UPDATE: Kentucky clerk still refuses to issue same-sex marriage - WRCBtv.com | Chattanooga News, Weather & Sports

UPDATE: Kentucky clerk still refuses to issue same-sex marriage licenses

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Rowan County Clerk Kim Davis talks with David Moore after refusing him and David Ermold a marriage license. AP photo Rowan County Clerk Kim Davis talks with David Moore after refusing him and David Ermold a marriage license. AP photo

UPDATE: MOREHEAD, KY (AP) - The latest on a Kentucky county clerk who has refused to issue same-sex marriage licenses (all times local):

9:40 a.m.

The husband of a Kentucky county clerk who's refusing to issue gay marriage licenses despite a U.S. Supreme Court ruling says his wife is committed to her faith and is "standing for God."

Joe Davis arrived at the Rowan County courthouse Tuesday morning to check on his wife, clerk Kim Davis, shortly after she again denied the licenses to several couples.

Joe Davis says his wife has received death threats, and the couple changed their phone number. But he says he's not afraid, and he believes in the Second Amendment.

He said: "I'm an old redneck hillbilly, that's all I've got to say. Don't come knocking on my door."

On Monday, the Supreme Court declined to intervene, leaving Kim Davis no legal grounds to refuse to grant licenses. A district judge could now hold her in contempt, which can carry steep fines or jail time.

Joe Davis compared his wife to the biblical figures Paul and Silas, sent to prison and rescued by God.

He pointed to the gay rights protesters gathered on the courthouse lawn and said: "They want us to accept their beliefs and their ways. But they won't accept our beliefs and our ways."

9:05 a.m.

The office of a defiant county clerk in Kentucky has denied a marriage license to another gay couple.

On Tuesday morning, James Yates and Will Smith Jr. marched into Rowan County clerk Kim Davis' office. It was their fifth attempt to obtain a marriage license, and they once again were turned away.

They left red-eyed and shaking, and declined to talk to reporters gathered at the office.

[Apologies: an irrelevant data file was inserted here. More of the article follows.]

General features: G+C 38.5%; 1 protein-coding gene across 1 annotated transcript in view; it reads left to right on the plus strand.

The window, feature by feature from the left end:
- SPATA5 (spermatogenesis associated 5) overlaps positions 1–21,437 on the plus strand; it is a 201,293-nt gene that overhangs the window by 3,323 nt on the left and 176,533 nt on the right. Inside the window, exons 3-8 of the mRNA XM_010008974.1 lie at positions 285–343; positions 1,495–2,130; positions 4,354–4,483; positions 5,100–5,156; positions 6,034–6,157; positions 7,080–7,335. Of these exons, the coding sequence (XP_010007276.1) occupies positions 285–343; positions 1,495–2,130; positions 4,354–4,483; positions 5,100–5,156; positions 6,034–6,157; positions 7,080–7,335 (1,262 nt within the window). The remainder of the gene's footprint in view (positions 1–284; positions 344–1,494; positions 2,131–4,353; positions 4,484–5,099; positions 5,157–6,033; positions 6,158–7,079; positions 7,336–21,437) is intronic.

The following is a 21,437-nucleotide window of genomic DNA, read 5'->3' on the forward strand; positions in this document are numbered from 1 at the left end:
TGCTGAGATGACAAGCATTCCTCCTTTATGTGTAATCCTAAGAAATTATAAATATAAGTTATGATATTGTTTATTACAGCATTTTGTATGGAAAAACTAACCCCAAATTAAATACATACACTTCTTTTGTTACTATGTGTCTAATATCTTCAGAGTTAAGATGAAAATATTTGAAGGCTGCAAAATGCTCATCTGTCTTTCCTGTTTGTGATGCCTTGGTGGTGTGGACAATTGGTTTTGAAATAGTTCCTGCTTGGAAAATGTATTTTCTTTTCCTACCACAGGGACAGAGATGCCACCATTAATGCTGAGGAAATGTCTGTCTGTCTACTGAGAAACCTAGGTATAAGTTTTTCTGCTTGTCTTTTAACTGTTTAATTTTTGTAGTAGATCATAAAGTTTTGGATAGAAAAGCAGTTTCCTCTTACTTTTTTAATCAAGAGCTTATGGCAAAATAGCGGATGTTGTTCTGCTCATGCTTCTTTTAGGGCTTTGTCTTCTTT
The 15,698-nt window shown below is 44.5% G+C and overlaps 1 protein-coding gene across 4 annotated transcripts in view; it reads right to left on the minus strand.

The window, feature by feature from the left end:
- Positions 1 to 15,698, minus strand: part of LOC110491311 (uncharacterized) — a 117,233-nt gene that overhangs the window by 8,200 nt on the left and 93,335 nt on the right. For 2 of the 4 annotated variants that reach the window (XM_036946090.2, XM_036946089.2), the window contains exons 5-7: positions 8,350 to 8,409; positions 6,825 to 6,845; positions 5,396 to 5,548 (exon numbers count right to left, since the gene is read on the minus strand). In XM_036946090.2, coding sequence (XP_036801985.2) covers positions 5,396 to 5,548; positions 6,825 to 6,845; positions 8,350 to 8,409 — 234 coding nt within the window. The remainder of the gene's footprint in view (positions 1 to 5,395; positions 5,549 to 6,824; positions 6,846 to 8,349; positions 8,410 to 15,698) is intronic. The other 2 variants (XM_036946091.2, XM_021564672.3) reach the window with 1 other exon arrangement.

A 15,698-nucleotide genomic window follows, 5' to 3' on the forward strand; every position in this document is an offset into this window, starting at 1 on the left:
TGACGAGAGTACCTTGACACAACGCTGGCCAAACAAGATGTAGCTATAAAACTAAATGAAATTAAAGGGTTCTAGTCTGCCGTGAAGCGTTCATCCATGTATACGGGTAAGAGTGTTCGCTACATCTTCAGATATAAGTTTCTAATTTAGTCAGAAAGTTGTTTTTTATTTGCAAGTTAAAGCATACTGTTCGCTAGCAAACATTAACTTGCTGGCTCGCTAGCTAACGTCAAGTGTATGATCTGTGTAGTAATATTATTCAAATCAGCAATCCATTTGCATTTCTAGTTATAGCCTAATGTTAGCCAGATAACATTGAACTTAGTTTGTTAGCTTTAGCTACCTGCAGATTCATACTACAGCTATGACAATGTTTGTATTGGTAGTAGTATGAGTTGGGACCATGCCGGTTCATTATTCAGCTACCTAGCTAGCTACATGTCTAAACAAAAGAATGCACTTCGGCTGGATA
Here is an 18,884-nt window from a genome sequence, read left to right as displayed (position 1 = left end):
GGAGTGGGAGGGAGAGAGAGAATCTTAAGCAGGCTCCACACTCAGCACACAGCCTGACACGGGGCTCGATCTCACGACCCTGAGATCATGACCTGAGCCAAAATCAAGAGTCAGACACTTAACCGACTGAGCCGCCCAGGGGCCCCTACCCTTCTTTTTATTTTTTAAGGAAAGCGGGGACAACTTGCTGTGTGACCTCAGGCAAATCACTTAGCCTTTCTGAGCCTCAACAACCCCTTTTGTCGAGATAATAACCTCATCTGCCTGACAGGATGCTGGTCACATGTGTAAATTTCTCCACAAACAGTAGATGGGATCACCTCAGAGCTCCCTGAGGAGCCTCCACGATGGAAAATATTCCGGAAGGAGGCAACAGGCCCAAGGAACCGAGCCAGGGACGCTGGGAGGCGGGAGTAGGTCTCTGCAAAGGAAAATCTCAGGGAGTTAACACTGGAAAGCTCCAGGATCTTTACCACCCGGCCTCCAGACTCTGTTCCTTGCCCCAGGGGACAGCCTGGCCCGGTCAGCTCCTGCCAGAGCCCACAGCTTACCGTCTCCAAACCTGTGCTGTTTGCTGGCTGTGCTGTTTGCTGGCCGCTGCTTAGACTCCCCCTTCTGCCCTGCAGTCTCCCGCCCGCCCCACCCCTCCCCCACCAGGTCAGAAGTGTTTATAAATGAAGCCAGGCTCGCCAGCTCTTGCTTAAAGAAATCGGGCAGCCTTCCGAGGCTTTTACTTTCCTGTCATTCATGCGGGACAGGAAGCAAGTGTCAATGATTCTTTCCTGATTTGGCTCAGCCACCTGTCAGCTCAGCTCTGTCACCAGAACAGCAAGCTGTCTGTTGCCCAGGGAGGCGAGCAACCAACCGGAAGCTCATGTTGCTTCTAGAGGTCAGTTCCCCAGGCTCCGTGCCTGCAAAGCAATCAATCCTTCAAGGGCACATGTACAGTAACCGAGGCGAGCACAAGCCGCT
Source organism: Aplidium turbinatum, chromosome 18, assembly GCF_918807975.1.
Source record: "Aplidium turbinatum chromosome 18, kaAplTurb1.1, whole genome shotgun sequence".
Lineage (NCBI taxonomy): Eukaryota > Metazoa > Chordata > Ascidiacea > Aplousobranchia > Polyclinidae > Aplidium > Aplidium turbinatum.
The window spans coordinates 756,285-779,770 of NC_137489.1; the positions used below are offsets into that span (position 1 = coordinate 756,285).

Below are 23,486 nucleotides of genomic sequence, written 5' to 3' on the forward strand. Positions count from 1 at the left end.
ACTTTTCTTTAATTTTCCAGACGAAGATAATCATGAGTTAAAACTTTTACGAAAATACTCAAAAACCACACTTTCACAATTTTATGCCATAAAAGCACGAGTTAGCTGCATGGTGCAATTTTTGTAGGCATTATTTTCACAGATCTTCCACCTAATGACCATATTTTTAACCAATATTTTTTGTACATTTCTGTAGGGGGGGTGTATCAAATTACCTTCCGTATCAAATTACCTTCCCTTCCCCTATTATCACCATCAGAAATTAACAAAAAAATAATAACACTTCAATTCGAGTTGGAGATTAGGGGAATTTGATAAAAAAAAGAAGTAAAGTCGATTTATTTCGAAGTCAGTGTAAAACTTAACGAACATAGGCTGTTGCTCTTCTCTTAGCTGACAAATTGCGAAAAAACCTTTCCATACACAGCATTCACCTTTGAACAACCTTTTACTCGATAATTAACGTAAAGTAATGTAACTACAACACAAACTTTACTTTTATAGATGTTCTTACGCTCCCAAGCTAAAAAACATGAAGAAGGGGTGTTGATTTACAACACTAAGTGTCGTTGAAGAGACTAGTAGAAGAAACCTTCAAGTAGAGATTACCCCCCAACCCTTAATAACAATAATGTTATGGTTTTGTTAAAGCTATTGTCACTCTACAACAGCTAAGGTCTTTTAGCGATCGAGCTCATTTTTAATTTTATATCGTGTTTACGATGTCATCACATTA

Davis says her office is continuing to deny marriage licenses to gay couples "under God's authority."

She stopped issuing licenses the day the U.S. Supreme Court legalized gay marriage.

On Monday, the Supreme Court declined to intervene in the case, leaving Davis no legal grounds to refuse to grant licenses. A district judge could now hold her in contempt, which can carry steep fines or jail time.

8:40 a.m.

After a defiant county clerk in Kentucky refused to issue marriage licenses to gay couples despite a U.S. Supreme Court ruling, law enforcement authorities have cleared out the office of the hundreds of people packed inside to support both sides of the issue.

The sheriff's office in Rowan County told clerk Kim Davis' supporters and gay rights activists to leave on Tuesday morning.

The two groups lined up on either side of the courthouse entrance to chant at each other.

David Ermold has been rejected by Davis' office four times. He said: "I feel like I've been humiliated on such a national level."

He hugged David Moore, his partner of 17 years. They cried as Davis's supporters marched by shouting, "Stand firm."

The U.S. Supreme Court on Monday declined to intervene in the case, leaving Davis no legal grounds to refuse to grant licenses. A district judge could now hold her in contempt, which can carry steep fines or jail time